Pending Sales of Existing Homes in U.S. Fell 4.6% (Update1)
By Shobhana Chandra
Nov. 7 (Bloomberg) -- Fewer Americans signed contracts to buy previously owned homes in September, indicating the credit crisis will inflict more damage on the housing market.
The index of signed purchase agreements, or pending home resales
, fell 4.6 percent, more than forecast, to 89.2, the National Association of Realtors said today in Washington.
The housing slump may extend well into a fourth year as banks turn away borrowers, foreclosures worsen the glut of unsold homes and job losses climb. Lower property values
will keep eroding home-equity, causing consumers to retrench further and reinforcing the risk of a deeper recession.
``The outlook has deteriorated,'' said David Sloan
, a senior economist at 4Cast Inc. in New York, who estimated a 5 percent drop. ``The tightening of credit conditions will push pending home sales lower. We're in quite a sharp recession, and housing is part of it.''
Economists expected pending sales to fall 3.4 percent, according to the median forecast
of 30 economists in a Bloomberg News survey. Estimates ranged from a drop of 6 percent to a gain of 1 percent. The jump in August was revised up to 7.5 percent from an originally reported 7.4 percent gain.
A Labor Department report today showed the U.S. unemployment rate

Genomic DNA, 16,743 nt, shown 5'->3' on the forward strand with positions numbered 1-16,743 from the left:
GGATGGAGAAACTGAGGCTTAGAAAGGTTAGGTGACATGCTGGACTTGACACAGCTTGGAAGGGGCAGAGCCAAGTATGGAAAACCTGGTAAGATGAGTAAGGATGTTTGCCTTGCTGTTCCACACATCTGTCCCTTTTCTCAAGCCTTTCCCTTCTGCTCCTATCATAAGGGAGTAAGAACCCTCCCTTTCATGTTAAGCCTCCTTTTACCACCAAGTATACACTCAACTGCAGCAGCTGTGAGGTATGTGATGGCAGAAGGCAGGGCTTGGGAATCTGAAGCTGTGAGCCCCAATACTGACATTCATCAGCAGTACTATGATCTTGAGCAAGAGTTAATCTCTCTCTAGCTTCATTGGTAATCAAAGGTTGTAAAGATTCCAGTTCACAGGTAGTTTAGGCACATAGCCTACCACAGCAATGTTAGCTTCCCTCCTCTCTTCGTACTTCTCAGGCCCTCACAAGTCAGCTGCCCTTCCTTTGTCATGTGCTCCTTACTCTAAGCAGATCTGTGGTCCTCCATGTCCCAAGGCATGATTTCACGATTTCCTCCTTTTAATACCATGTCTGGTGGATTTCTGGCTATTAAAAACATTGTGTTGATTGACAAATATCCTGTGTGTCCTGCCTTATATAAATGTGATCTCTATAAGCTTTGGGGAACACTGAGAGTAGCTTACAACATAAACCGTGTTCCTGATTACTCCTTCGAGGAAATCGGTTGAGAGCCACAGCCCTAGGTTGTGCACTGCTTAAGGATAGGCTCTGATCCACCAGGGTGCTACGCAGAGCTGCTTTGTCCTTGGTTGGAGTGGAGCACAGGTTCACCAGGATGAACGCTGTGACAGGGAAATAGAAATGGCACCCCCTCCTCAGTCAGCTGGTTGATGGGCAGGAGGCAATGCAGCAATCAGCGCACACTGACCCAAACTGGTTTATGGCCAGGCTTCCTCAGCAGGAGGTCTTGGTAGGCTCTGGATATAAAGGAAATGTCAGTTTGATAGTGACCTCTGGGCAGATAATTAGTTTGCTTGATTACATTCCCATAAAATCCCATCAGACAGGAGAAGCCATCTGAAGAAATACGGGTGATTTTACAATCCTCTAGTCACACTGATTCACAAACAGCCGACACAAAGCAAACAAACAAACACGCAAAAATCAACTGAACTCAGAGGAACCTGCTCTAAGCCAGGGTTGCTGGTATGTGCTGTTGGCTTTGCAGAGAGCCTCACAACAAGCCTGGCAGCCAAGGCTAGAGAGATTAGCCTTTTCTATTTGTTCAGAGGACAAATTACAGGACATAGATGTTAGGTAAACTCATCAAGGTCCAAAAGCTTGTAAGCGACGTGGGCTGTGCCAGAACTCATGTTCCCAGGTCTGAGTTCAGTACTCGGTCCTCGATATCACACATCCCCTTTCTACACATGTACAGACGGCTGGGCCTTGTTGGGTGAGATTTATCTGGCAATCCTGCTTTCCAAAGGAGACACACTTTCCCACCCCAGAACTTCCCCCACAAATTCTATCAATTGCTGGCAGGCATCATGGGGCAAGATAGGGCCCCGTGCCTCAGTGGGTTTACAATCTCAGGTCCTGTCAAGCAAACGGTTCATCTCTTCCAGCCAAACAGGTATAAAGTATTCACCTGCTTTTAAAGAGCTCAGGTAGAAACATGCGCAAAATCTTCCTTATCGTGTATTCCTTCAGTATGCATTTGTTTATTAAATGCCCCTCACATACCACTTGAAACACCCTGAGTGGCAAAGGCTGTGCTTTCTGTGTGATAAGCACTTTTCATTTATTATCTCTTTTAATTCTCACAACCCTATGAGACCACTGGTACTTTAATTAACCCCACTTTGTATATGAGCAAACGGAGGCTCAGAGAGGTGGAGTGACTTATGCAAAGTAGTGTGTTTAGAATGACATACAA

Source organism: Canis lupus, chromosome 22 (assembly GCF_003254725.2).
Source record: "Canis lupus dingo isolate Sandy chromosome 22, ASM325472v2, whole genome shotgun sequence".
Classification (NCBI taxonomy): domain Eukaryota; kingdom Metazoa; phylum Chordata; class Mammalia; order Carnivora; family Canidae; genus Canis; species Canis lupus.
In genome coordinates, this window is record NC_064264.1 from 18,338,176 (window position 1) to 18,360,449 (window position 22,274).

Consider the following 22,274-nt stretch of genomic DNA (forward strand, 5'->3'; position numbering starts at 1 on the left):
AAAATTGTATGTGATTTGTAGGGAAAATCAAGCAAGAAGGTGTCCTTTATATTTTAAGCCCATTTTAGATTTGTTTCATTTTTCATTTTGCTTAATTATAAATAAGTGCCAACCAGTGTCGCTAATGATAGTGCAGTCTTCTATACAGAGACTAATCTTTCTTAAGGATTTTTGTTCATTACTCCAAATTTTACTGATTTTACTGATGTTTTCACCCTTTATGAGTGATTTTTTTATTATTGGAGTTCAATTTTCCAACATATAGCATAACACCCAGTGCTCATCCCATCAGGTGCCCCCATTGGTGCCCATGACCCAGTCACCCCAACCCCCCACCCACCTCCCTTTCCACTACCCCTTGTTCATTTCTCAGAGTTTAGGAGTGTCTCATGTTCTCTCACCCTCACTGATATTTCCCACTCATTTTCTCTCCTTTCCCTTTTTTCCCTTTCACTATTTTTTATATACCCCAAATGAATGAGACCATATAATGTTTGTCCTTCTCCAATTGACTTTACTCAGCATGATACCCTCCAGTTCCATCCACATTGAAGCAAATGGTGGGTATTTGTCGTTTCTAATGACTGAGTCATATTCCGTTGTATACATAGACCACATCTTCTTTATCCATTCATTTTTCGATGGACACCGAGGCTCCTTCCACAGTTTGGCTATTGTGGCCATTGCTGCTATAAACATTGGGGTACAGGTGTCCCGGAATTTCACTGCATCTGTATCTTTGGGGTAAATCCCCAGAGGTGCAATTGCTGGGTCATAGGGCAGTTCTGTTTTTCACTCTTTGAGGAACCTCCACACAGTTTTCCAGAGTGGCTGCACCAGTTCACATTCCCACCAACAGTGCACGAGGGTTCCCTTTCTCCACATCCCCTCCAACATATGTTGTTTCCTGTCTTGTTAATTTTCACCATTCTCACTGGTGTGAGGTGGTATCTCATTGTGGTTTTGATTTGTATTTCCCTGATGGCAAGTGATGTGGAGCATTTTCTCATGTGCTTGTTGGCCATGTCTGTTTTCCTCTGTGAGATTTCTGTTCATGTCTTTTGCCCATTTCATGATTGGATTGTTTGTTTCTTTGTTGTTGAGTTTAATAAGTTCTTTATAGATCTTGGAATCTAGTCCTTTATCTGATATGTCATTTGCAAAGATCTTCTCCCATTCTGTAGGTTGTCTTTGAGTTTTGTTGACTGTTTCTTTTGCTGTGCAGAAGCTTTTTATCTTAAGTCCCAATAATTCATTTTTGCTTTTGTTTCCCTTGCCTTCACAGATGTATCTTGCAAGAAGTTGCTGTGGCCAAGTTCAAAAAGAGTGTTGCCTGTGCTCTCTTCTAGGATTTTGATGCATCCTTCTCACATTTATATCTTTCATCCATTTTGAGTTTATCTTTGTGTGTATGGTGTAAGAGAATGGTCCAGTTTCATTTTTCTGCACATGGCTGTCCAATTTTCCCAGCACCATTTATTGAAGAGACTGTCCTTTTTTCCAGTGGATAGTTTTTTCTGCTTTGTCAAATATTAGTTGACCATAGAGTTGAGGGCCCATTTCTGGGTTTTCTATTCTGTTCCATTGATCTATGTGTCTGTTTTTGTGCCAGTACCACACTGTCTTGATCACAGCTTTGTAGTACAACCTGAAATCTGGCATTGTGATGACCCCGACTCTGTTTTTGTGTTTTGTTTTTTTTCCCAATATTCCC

rose to 6.5 percent in October, the highest level since 1994, and payrolls plunged by 240,000. Economists said the figures indicate the economy is heading for the steepest decline in decades.
The Realtors' group, whose data on pending sales go back to January 2001, started publishing the index in March 2005.
Three of four regions saw a drop, led by a 17 percent slump in the Northeast and a 7.9 percent decline in the South. They rose 3.7 percent in the West.
Compared with September 2007, pending resales increased 1.6 percent.
Pending resales are considered a leading indicator because they track contract signings. Closings, which typically occur a month or two later, are tallied in the existing-home sales report from the Realtors.
An earlier report from Realtors showed purchases
of existing homes jumped 5.5 percent in September to a 5.18 million annual pace, the highest level in a year. Foreclosure-related sales accounted for 35 percent to 40 percent of the total, it said.
of new houses also increased in September, according to a Commerce Department report on Oct. 27.
Today's report signals the improvement in sales may be short-lived. The lending crisis worsened last month and persistent job losses have led consumers to retrench further. Home prices will likely keep falling, extending the housing recession well into 2009, economists predict.
Housing-related companies are bracing for prolonged weakness. Illinois Tool Works Inc., the maker of Duo-Fast nail guns and Wilsonart countertops, predicts home construction won't hit bottom until 2010 because of large inventories and tight lending.
``There are too many issues to be sorted out with both the inventory of existing homes as well as the mortgage market for us to see much change,'' Chief Executive Officer David Speer said in a Webcast yesterday. ``We're going to be in a reasonably long period -- four to six quarters -- before we would see the bottom.''
To contact the reporter on this story: Shobhana Chandra
in Washington email@example.com
Last Updated: November 7, 2008 11:58 EST